Our older college-aged kids tell us now that this commitment to get them up every morning to read the Bible together made a huge impression on them. It told them what Dad and Mom considered important—the beginning of knowledge, so to speak. And it started their day, before their minds had been cluttered with trivia, by focusing on God’s reality.

During our morning devotions, we go around the circle and each take turns reading a couple of stanzas or sections, usually from the New International Version. We, Kelli and David, listen for key concepts that tie in with things our kids are currently dealing with, events in the news and real situations that people face. The Psalms in particular keep driving home the point that God is bigger than our issues. He’s bigger than the public school. He’s bigger than the worst thing going on this week. Consider this soaring passage (which we get to read every twenty-third day of the month):

The LORD is exalted over all the nations, his glory above the heavens.
Who is like the LORD our God, the One who sits enthroned on high,
who stoops down to look on the heavens and the earth?
(Ps. 113:4-6).

Irrelevant to school life, you say? Think again. This passage implants in a young person’s mind who the ultimate authority really is. It establishes the true “chain of command” in this world. It also declares that the God of heavens is watching what goes on here below. He’s paying attention.

We talk about these truths as we read God’s Word. And it doesn’t end there. After the Psalms, we hit Proverbs.

The book of Proverbs deals with intensely practical matters, from money to laziness to sex to overeating to mouthiness. We try not to assume the role of the Holy Spirit, by pressing these instructions on our kids; instead, we read the Scripture verses and let God make them relevant. It takes the focus off Dad and Mom so that our kids receive what is being read as God’s wisdom, not ours. If they drop a comment along the lines of “That’s not realistic” or “I don’t like what that says,” we can say, “Well, when you get to heaven, you can take that up with God!”

Every month when we get to the twenty-eighth day, Mom takes the lead for Psalm 136, her favorite. It’s written in the form of a chant:

Kelli: Give thanks to the Lord, for he is good.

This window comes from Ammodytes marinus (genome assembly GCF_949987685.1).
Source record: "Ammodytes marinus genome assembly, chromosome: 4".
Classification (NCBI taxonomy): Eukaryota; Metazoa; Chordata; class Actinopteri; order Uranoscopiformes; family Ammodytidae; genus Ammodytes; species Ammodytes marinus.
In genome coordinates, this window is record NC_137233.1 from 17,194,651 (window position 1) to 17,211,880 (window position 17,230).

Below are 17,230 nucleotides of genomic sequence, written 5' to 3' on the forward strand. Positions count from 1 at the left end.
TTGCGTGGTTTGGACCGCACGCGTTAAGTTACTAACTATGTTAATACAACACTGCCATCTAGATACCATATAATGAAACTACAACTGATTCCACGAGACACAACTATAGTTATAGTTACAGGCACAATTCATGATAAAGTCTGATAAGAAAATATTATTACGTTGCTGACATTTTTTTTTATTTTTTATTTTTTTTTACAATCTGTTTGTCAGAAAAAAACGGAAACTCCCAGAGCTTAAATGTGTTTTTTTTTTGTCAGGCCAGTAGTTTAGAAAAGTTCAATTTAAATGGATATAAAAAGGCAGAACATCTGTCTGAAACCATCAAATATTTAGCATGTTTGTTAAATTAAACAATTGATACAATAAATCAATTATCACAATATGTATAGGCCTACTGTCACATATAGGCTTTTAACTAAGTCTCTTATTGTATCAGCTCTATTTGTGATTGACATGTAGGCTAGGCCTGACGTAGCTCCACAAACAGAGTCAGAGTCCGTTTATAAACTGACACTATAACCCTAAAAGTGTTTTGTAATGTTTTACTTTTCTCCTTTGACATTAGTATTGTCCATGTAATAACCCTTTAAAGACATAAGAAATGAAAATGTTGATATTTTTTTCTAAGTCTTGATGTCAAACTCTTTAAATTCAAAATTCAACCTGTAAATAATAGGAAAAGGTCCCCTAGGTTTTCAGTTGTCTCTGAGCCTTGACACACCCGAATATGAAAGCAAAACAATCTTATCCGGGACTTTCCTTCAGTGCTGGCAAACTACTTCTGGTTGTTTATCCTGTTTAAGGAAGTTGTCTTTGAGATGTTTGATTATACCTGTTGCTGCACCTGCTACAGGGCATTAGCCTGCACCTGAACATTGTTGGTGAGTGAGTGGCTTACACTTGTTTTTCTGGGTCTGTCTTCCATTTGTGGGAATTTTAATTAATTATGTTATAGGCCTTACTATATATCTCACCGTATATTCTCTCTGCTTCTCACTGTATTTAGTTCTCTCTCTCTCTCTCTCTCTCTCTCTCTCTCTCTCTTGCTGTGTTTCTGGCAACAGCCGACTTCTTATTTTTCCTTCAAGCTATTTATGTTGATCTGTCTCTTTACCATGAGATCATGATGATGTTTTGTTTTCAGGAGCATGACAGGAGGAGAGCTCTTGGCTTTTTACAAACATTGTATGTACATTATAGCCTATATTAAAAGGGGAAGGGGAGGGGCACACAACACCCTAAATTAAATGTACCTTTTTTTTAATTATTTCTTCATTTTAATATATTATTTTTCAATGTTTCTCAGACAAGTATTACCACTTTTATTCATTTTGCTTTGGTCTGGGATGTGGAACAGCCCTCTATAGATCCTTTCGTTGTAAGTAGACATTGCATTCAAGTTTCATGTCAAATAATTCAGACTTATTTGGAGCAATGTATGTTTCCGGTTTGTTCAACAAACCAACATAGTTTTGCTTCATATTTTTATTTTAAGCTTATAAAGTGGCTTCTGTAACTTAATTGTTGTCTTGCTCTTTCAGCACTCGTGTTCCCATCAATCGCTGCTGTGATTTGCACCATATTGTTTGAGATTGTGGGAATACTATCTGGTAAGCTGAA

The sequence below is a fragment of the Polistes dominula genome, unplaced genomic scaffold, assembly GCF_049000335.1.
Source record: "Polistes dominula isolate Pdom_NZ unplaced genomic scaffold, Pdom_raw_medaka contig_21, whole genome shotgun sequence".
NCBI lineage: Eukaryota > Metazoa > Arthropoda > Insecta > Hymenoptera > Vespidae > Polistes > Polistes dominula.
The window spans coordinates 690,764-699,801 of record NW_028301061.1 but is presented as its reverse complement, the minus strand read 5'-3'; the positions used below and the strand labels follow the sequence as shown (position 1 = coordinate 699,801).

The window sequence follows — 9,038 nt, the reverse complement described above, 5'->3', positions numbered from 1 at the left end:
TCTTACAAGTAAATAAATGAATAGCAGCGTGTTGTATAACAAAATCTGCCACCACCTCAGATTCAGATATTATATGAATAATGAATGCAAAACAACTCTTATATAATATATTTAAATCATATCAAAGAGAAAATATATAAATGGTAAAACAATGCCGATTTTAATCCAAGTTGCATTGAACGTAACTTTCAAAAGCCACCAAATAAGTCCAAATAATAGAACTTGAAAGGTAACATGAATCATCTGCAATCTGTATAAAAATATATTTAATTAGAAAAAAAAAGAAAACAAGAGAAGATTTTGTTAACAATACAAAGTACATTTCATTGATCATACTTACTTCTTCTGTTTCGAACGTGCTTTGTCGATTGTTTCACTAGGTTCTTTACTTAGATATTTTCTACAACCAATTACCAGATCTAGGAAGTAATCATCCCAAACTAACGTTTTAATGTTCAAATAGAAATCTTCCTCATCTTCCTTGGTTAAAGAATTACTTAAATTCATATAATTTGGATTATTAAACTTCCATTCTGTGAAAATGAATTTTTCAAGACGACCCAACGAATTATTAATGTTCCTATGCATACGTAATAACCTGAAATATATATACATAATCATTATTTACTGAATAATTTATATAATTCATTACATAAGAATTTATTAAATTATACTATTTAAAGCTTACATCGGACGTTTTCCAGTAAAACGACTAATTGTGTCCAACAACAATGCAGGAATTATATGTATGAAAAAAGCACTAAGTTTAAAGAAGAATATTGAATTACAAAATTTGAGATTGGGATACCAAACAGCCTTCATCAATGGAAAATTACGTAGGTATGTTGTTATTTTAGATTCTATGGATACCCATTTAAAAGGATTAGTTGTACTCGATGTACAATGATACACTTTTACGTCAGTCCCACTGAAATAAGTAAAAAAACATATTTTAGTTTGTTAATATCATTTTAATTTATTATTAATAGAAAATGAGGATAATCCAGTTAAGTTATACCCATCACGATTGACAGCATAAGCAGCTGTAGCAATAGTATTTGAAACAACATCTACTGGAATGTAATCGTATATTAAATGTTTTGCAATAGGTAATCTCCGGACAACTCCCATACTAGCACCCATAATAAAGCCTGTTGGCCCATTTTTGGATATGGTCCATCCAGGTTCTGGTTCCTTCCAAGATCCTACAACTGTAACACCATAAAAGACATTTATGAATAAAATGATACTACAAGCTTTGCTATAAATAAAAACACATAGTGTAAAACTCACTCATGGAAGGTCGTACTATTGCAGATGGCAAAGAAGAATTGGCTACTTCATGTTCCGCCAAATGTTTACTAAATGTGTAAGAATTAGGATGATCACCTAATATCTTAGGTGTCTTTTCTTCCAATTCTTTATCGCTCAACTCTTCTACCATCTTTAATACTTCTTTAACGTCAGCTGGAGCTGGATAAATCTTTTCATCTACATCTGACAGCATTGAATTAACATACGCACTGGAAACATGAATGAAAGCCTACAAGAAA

The rest of us: His love endures forever.
Kelli: Give thanks to the God of gods.
The rest of us: His love endures forever.
Kelli: To the One who remembered us in our low estate
The rest of us: His love endures forever.
Kelli: And freed us from our enemies
The rest of us: His love endures forever (vv. 1-2, 23-24, emphasis added).

When we finish the psalm, we keep the chant going with our own current reasons to praise God:

Our basketball team was awesome last night—
His love endures forever.
We get to go to the beach this Saturday—
His love endures forever.

This practice supplies yet another building block in the biblical foundation we are erecting in our children’s minds: an understanding that God is the Source of all good things in our lives.

There’s even a creative way to deal with Psalm 119, the longest “chapter” in the Bible. What we do is save that one for the months that have a thirty-first day. Having finished the rest of the book on the thirtieth, we then give this final day of the month to reading Psalm 119 (along with Proverbs 31). Otherwise, we skip it.

But we certainly don’t want to miss the gems of this particular section, such as:

How can a young man keep his way pure?
By living according to your word.
I seek you with all my heart;
do not let me stray from your commands.
I have hidden your word in my heart
that I might not sin against you. . . .
Open my eyes that I may see
Wonderful things in your law.
I am a stranger on earth;
do not hide your commands from me
(Ps. 119:9-11,18-19).

Our morning Bible reading is different from a “Bible study,” in which participants dissect a short passage of Scripture and explore its subtle meanings. We simply keep reading—and keep coming back next month and the next month and the month after that. The curious thing is, while the text remains constant, our life circumstances keep changing. Parents and kids keep growing up, with new experiences and fresh understanding. What Proverbs says about “discretion” means one thing to an 8-year-old (and perhaps has to be explained by a parent), while it strikes a 12-year-old differently. And once a kid hits 16, it has a wider meaning.